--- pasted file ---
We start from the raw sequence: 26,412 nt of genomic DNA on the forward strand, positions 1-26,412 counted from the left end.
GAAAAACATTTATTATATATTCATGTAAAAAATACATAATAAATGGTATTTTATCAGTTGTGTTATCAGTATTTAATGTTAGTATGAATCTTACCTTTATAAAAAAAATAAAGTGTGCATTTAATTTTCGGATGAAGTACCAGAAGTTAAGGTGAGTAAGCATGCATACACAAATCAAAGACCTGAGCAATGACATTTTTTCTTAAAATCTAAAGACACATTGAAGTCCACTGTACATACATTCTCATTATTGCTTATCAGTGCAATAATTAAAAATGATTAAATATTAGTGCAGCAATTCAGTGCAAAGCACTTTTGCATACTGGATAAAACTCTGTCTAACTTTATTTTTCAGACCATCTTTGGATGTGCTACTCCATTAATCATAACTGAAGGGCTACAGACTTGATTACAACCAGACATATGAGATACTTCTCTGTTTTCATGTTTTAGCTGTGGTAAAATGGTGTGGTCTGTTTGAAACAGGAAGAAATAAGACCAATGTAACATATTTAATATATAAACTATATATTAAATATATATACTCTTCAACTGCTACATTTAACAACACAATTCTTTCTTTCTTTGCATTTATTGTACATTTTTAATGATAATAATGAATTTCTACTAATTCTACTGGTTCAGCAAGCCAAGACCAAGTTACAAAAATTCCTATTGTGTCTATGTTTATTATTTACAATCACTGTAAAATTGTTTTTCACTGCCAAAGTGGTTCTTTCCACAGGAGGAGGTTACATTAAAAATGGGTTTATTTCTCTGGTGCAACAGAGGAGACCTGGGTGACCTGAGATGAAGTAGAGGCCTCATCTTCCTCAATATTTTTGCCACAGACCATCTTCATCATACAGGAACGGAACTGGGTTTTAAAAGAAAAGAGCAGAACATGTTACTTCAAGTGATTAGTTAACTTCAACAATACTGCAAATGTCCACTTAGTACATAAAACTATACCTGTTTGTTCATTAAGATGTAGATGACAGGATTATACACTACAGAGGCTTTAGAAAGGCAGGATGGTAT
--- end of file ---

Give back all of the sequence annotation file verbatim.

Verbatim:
We start from the raw sequence: 26,412 nt of genomic DNA on the forward strand, positions 1-26,412 counted from the left end.
GAAAAACATTTATTATATATTCATGTAAAAAATACATAATAAATGGTATTTTATCAGTTGTGTTATCAGTATTTAATGTTAGTATGAATCTTACCTTTATAAAAAAAATAAAGTGTGCATTTAATTTTCGGATGAAGTACCAGAAGTTAAGGTGAGTAAGCATGCATACACAAATCAAAGACCTGAGCAATGACATTTTTTCTTAAAATCTAAAGACACATTGAAGTCCACTGTACATACATTCTCATTATTGCTTATCAGTGCAATAATTAAAAATGATTAAATATTAGTGCAGCAATTCAGTGCAAAGCACTTTTGCATACTGGATAAAACTCTGTCTAACTTTATTTTTCAGACCATCTTTGGATGTGCTACTCCATTAATCATAACTGAAGGGCTACAGACTTGATTACAACCAGACATATGAGATACTTCTCTGTTTTCATGTTTTAGCTGTGGTAAAATGGTGTGGTCTGTTTGAAACAGGAAGAAATAAGACCAATGTAACATATTTAATATATAAACTATATATTAAATATATATACTCTTCAACTGCTACATTTAACAACACAATTCTTTCTTTCTTTGCATTTATTGTACATTTTTAATGATAATAATGAATTTCTACTAATTCTACTGGTTCAGCAAGCCAAGACCAAGTTACAAAAATTCCTATTGTGTCTATGTTTATTATTTACAATCACTGTAAAATTGTTTTTCACTGCCAAAGTGGTTCTTTCCACAGGAGGAGGTTACATTAAAAATGGGTTTATTTCTCTGGTGCAACAGAGGAGACCTGGGTGACCTGAGATGAAGTAGAGGCCTCATCTTCCTCAATATTTTTGCCACAGACCATCTTCATCATACAGGAACGGAACTGGGTTTTAAAAGAAAAGAGCAGAACATGTTACTTCAAGTGATTAGTTAACTTCAACAATACTGCAAATGTCCACTTAGTACATAAAACTATACCTGTTTGTTCATTAAGATGTAGATGACAGGATTATACACTACAGAGGCTTTAGAAAGGCAGGATGGTAT